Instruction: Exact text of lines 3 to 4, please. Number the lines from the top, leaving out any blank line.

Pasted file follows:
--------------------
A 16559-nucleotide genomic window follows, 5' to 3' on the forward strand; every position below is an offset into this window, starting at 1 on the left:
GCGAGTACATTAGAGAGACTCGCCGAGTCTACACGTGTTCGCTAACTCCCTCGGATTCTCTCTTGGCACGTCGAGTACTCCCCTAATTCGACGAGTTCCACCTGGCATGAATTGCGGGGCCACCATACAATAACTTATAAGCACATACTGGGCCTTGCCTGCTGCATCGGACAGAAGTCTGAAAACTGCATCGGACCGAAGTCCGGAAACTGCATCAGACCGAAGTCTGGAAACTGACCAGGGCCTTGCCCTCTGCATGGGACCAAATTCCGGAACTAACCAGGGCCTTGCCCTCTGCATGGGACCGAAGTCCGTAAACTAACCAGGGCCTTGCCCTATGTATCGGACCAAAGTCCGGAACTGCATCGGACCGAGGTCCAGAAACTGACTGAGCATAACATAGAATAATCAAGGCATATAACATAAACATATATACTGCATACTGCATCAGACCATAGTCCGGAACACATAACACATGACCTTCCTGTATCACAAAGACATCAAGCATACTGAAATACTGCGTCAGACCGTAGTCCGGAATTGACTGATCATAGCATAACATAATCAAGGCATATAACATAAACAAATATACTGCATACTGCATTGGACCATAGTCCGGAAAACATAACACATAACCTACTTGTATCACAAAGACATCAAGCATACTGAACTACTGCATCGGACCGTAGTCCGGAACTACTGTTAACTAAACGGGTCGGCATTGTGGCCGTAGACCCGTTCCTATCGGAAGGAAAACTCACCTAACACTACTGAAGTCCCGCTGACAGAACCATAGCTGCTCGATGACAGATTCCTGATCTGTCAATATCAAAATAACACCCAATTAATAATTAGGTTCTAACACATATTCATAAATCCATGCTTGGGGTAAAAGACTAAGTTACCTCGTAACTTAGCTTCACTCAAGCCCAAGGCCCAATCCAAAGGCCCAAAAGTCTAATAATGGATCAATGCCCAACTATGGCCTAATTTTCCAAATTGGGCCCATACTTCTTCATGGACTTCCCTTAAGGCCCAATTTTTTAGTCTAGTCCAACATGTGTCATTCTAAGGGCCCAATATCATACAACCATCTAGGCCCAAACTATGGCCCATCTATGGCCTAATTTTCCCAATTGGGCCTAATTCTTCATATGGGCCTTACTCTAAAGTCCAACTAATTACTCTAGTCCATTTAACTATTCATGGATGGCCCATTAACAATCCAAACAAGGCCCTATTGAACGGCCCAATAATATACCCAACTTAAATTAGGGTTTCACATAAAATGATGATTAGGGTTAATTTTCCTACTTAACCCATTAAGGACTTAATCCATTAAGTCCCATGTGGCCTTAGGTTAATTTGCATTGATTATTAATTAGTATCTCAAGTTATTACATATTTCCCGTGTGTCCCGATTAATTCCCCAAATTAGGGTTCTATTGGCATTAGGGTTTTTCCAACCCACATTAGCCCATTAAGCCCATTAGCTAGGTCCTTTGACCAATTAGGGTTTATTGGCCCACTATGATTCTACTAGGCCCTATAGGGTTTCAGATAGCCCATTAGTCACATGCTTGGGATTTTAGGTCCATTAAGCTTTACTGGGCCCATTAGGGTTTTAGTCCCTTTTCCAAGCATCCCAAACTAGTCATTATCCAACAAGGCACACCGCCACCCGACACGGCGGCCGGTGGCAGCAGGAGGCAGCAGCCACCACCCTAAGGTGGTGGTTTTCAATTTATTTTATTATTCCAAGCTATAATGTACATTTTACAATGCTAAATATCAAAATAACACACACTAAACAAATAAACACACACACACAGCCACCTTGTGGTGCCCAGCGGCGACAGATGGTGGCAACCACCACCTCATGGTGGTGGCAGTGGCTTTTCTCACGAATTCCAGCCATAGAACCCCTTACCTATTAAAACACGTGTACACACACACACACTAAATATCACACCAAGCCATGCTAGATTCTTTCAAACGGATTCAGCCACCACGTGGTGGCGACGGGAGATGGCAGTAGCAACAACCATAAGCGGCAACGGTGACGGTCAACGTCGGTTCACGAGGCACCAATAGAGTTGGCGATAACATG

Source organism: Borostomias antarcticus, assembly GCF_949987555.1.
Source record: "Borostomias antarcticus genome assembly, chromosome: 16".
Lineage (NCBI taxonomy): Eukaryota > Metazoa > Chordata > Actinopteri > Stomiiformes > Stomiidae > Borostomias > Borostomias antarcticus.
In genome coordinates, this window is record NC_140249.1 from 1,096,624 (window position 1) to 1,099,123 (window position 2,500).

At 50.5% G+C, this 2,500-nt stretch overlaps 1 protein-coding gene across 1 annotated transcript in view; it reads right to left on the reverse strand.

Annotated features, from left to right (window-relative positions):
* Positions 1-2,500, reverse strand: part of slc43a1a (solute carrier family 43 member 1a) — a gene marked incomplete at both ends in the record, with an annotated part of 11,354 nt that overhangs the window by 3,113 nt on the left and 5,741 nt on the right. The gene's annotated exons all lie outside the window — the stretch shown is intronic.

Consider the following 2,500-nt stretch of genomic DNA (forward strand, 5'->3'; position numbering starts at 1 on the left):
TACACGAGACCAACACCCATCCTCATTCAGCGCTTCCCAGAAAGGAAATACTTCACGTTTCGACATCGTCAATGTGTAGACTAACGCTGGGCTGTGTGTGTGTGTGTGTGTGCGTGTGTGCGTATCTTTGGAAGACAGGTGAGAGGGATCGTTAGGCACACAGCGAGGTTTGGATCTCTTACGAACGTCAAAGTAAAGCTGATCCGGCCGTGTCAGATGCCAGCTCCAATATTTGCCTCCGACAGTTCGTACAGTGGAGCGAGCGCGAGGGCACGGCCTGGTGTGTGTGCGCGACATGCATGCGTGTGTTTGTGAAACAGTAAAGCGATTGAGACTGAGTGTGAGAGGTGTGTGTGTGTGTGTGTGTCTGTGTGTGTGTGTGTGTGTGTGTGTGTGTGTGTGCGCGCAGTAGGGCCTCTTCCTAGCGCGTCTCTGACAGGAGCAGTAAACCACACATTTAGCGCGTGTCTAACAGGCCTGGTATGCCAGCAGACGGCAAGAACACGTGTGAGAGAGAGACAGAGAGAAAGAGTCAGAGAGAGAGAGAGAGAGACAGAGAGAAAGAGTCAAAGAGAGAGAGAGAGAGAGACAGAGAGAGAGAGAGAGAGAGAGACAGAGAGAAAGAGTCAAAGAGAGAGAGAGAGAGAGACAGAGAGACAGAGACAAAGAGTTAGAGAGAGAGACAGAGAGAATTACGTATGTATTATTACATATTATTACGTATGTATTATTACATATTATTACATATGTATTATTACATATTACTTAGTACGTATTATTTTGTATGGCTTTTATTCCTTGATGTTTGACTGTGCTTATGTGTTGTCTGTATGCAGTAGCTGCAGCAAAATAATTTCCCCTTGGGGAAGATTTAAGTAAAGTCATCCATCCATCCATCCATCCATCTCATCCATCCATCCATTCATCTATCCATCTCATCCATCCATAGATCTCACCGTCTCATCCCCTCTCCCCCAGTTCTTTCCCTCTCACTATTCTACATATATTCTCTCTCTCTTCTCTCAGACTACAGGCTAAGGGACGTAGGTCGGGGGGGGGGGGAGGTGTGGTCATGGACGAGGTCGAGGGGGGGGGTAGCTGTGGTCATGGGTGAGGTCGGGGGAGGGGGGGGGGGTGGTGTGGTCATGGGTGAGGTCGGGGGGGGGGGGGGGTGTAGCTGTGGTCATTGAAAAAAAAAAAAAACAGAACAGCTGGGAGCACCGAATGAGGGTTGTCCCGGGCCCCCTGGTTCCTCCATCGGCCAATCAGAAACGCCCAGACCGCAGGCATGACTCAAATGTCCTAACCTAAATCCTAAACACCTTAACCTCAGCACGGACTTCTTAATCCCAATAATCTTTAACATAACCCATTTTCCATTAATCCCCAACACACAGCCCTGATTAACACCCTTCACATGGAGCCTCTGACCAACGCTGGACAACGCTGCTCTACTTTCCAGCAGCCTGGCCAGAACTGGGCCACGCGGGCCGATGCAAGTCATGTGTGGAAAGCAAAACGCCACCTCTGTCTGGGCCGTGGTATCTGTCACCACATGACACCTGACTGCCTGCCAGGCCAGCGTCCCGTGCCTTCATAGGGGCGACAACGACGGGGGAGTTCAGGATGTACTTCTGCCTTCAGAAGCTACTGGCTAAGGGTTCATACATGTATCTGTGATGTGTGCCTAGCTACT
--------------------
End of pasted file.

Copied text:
Source organism: Borostomias antarcticus, assembly GCF_949987555.1.
Source record: "Borostomias antarcticus genome assembly, chromosome: 16".